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Can the Police Search My Car Anytime They Want?

Posted on in Vehicle Searches

Can the Police Search My Car Anytime They Want?In recent years, there has been a great deal of public debate about the power and authority given to police officers in various situations. Among these concerns is the issue of conducting a search for illicit drugs, unlawful weapons, or other illegal items. The Fourth Amendment to the U.S. Constitution promises American citizens the right to be free from “unreasonable searches and seizures” of their homes, papers, effects, and persons. The same amendment also specifies that all warrants must be based on probable cause and must describe in detail “the place to be searched and the persons or things to be seized.” If you are facing charges based on evidence found during an illegal or unreasonable search, an experienced criminal defense attorney could get the case against you dismissed.

Consent Trumps Everything Else

Most people will never have the police come to their house wanting to conduct a search. It is much more common, however, for such a situation to develop during a traffic stop. If you have been stopped by the police and the officer wants to search your vehicle, he or she will almost certainly start by asking for your permission. If the officer obtains your clear consent, the search becomes lawful, and you will no longer have the option of challenging the evidence based on an unreasonable search.

Keep in mind that the officer might not use the word “search” or even ask for your consent in a clear manner. He or she might say something to the effect of, “I’m sure you don’t mind if I take a quick look around, right?” As a citizen, you always have the right to refuse to consent when an officer asks to search your car. Refusing will not always prevent the search, but you will retain the ability to challenge the validity of the search later.

Understanding Probable Cause

If you decline to consent to the search, the officer is still allowed to search your car if he or she has probable cause to believe that there is evidence of criminal activity in your vehicle. Your vehicle is also subject to being searched if you or any of your passengers are arrested on any charge.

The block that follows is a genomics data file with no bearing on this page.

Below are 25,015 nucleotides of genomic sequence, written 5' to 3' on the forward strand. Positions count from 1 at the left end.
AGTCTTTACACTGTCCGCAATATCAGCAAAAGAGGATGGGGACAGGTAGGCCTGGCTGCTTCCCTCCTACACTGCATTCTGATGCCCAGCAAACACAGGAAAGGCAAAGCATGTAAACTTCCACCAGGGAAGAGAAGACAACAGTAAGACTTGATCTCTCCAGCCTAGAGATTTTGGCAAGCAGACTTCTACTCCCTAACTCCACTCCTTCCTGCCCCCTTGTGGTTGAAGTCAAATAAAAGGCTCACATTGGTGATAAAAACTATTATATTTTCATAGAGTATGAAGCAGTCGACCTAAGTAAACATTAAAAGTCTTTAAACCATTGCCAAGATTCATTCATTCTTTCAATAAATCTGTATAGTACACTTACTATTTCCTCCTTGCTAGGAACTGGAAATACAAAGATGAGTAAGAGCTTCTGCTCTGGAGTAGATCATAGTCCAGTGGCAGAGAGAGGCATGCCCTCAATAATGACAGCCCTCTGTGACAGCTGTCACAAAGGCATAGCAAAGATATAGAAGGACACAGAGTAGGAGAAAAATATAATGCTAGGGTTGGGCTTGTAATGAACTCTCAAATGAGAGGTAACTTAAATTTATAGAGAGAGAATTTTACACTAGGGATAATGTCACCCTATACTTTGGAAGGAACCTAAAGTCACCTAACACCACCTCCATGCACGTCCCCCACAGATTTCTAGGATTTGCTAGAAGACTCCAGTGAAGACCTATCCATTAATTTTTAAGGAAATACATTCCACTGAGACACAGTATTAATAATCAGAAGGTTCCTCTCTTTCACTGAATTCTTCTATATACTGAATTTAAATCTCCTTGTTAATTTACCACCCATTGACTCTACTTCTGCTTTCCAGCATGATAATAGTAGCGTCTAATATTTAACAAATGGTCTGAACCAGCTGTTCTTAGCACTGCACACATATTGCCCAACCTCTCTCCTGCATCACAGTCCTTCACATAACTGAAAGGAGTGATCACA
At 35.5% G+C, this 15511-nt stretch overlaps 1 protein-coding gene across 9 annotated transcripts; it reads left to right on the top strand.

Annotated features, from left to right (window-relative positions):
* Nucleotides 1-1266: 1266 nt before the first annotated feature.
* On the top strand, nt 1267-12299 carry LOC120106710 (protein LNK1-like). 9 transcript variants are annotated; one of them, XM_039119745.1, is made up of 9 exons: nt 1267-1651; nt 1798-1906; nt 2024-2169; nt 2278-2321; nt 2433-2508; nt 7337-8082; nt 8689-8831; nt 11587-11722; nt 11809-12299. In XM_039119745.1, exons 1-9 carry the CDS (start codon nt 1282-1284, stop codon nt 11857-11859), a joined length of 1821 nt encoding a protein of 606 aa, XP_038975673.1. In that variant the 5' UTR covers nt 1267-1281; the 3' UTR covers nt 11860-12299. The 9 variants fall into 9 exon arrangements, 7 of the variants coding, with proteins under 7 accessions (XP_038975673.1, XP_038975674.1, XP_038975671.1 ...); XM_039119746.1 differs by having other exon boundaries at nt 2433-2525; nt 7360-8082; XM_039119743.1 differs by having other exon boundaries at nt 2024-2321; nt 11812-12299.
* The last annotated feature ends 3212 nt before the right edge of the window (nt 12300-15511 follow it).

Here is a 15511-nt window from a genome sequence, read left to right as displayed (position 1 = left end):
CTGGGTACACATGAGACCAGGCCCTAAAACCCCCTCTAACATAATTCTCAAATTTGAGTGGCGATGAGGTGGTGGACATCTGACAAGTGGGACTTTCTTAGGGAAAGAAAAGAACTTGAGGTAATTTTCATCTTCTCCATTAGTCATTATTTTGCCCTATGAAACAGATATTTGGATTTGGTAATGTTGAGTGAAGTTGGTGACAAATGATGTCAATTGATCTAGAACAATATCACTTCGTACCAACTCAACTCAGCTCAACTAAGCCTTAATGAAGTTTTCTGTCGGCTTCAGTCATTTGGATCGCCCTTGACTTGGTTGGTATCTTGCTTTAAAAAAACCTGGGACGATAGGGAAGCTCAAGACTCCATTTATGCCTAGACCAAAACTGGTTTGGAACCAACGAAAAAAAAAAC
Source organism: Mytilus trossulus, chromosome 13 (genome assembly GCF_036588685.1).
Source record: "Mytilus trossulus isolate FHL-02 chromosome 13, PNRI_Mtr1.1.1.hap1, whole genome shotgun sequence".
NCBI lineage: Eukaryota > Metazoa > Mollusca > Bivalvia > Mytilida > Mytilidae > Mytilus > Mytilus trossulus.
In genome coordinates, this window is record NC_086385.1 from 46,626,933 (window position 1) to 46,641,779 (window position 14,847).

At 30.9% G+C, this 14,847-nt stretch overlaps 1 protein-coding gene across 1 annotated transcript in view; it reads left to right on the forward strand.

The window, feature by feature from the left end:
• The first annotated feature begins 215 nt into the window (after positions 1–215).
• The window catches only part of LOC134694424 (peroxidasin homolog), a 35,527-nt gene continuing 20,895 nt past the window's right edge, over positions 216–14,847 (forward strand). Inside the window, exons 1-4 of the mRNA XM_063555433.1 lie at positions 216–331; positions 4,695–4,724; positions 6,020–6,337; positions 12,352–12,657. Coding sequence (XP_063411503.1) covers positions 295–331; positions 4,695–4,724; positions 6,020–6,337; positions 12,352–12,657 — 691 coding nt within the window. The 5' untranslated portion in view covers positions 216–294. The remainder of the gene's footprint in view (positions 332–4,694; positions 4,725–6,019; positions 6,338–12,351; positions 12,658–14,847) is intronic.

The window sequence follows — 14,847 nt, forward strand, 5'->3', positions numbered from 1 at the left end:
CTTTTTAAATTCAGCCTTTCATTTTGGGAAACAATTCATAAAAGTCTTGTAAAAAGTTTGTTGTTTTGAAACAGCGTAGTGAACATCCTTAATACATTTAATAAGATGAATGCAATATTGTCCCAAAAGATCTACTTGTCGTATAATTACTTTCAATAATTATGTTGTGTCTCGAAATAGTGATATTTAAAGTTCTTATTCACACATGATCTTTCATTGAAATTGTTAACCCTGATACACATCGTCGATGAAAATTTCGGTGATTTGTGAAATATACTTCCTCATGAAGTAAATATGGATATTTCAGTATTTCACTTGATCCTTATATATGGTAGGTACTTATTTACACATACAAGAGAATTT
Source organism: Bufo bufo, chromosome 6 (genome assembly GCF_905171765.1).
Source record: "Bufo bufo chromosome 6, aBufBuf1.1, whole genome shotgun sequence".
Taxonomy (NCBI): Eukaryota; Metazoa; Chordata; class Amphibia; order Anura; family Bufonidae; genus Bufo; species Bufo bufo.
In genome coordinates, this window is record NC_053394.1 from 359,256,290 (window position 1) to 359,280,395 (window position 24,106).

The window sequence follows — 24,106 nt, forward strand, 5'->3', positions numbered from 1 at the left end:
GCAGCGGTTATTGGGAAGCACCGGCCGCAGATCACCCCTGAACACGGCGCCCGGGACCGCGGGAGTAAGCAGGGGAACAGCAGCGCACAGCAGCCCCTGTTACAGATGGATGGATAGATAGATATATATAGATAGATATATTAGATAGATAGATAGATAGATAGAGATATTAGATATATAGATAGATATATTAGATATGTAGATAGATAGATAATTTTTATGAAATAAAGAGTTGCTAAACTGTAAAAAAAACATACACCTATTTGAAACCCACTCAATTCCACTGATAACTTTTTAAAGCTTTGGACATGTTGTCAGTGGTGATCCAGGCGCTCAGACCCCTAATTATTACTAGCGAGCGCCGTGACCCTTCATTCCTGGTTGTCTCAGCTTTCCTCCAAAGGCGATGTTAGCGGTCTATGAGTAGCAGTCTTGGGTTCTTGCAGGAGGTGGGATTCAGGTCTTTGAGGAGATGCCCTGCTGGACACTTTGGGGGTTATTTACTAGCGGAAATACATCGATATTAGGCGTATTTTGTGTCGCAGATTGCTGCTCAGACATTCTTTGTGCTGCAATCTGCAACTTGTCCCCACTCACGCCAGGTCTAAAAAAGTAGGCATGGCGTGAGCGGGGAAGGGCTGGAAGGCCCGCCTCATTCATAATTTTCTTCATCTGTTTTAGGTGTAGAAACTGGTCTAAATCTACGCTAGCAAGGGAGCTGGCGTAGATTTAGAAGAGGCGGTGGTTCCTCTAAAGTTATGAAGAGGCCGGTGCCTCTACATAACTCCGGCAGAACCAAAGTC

In general, a minor traffic offense such as running a red light, while illegal, is not probable cause on which a lawful search can be based. However, probable cause can develop during the stop that gives the officer a reason to believe that evidence of a crime or illegal items are in your car. For example, if you get pulled over for speeding and the officer smells burning marijuana coming from your vehicle, this could provide sufficient probable cause for a search. (Recreational marijuana use is legal for adults in Illinois, but it cannot be used in public and is illegal to smoke in your car.)

Work With a Crystal Lake Criminal Defense Lawyer

Have you or a loved one been arrested and charged with a crime based on evidence found during a search of your vehicle? If so, it is important to contact an experienced McHenry County criminal defense attorney right away to ensure that your rights are fully protected. The team at Botto Gilbert Lancaster, PC, is ready to help you challenge the validity of the search and the evidence found so that you can have the best chance of obtaining a favorable outcome. Call 815-338-3838 for a free consultation today.




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